Insufficient logging and monitoring, TOP 10 security risk

"The OWASP Top 10 is a standard awareness document for developers and web application security. It represents a broad consensus about the most critical security risks to web applications."

In this article these top security risks discussed in the context of log collection.

OWASP API security top 10 most critical API security risks

APIs are a critical part of modern technologies - from SaaS and web consumer applications to enterprise deployments. The API Security Top 10 2019 has included Insufficient Logging and Monitoring as a risk to secure APIs.

OWASP top 10 most critical web application security risks

The Open Web Application Security Project (OWASP) is an open community that provides various resources related to application security. Based on research including an industry survey, OWASP recognized in their Top 10 Web Application Security Risks that insufficient logging and monitoring has allowed malicious actors to attack without detection or without sufficient alerting for security teams.

The report states that most successful attacks begin with vulnerability probing. Often, a breach can be prevented if the initial probing is detected promptly. In contrast, the report links to a data breach study in which it took, on average, 191 days to identify a breach even after a breach has already occurred. This slow response to an attack can be greatly improved with adequate event monitoring.

OWASP published a list of specific ways in which the logging and monitoring infrastructure may not be sufficient to respond to an attack, including:

  • Auditable events are not recorded

  • Log messages are not clear

  • Log data is not monitored during normal operation

  • Log data is only stored locally, allowing logs to be modified during an attack or lost before a breach is identified

  • Alerts are not generated in a way that initiates a response from the security team

Security incidents detectable by adequate log collection

A lot of security incidents can be prevented or mitigated with good log collection and monitoring in place. Some examples are listed below:

NotPetya and BadRabbit ransomware

NotPetya and BadRabbit both utilize Mimikatz, which can extract plaintext passwords, hashes, PIN codes, and Kerberos tickets from memory. The execution of this tool provides a sequence of traces in the form of event codes through Sysmon events as well as Windows Event Log. These traces would have been captured by sufficient logging of Sysmon and Windows Event Log events.

DNS attacks and malware traffic

DNS hijacking attacks and other DNS anomalies can be allowed to continue without sufficient logging and monitoring of DNS queries and responses. Adequate logging of DNS traffic can also lead to discovery of compromised clients communicating with command-and-control servers.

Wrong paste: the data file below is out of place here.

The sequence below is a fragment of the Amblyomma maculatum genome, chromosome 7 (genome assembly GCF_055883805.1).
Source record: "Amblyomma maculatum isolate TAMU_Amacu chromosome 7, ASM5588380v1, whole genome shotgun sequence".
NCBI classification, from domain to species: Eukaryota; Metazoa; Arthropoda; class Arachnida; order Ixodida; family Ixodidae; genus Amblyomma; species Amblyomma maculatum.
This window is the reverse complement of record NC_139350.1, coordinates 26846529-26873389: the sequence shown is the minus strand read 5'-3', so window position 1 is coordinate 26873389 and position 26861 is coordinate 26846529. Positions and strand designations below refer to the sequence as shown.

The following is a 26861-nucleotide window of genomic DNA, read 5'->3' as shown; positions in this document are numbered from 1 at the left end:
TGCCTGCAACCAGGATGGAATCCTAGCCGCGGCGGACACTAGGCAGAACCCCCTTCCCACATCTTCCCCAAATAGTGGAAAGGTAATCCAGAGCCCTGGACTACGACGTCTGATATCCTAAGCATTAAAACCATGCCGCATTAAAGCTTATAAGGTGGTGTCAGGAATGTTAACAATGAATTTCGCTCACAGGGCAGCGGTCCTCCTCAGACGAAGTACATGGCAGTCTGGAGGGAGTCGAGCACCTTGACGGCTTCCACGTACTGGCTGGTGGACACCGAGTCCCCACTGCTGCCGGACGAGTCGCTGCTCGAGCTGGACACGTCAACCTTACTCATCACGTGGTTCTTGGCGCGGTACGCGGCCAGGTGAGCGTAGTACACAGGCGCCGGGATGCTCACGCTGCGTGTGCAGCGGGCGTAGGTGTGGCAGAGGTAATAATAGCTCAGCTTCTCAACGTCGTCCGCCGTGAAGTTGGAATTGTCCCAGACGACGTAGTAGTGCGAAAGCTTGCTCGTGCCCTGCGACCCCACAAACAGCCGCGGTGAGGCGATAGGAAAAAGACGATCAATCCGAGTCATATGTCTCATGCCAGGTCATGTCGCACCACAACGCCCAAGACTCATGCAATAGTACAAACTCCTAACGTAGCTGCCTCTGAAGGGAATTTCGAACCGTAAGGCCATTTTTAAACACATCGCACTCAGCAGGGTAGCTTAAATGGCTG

Attacks by botnets

Botnet attacks, such as one based on the Broadcom UPnP Remote Preauth Code Execution vulnerability, often have a chain of infection which runs through a series of stages. The logging of network activity is crucial for later analysis of the attack. Many network devices support activity logging via Syslog.

Logging hosts for threats

WinNTI, a trojan by an advanced persistent threat (APT) group, executes a series of steps on the host machine such as hiding the payload in the Registry, modifying Registry permissions, reconnaissance, and other dubious activities. Detection and forensic analysis are possible with sufficient logging on the host, including logging of Windows Event Log and Windows PowerShell activity.

Implementing OWASP logging guidelines

The OWASP report provides several recommendations for improving logging and monitoring. Unfortunately, there are many real-world challenges which make it difficult to set up an effective logging infrastructure. The NXLog Enterprise Edition has a flexible design and features that can handle event data effectively and help security teams overcome these challenges.

With regard to a logging infrastructure, the report’s recommendations fall into these general categories:


Auditable events should be logged with sufficient context.

In NXLog, each event is a set of fields. NXLog can be configured to add fields during processing based on the event source, lookup, or other rules. It was designed to work with structured data.


Events should be retained for long enough that delayed forensic analysis can be performed when necessary.

NXLog can be used to implement different kinds of rotation and retention policies.


Log data should be generated in a format suitable for centralized log management.

NXLog can collect, parse, convert, and generate log data in various formats, such as XML, JSON, KVP, Syslog and others, whether configured as a local agent to forward logs or when used as a collector to ingest agent-less data.


High-value transactions should have an audit trail with controls to prevent tampering.

Standard SSL/TLS is supported by various NXLog modules for sending and receiving encrypted log data. There are other safeguards available as well, such as HMAC checksumming and duplication prevention. Events can be written to append-only database tables via ODBC or other database modules.


Suspicious activities should be detected and responded to promptly.

Event data collected by NXLog can be forwarded to a third-party dashboard for monitoring, such as ELK or Graylog and it supports all major SIEM products. NXLog can be configured to send alerts when events match specified conditions.

While logging is a basic security requirement, there may be further opportunities to improve your log collection system to your SIEM. Armed with the tools and expert knowledge from NXLog, let’s aim for sufficient logging, with no excuses!

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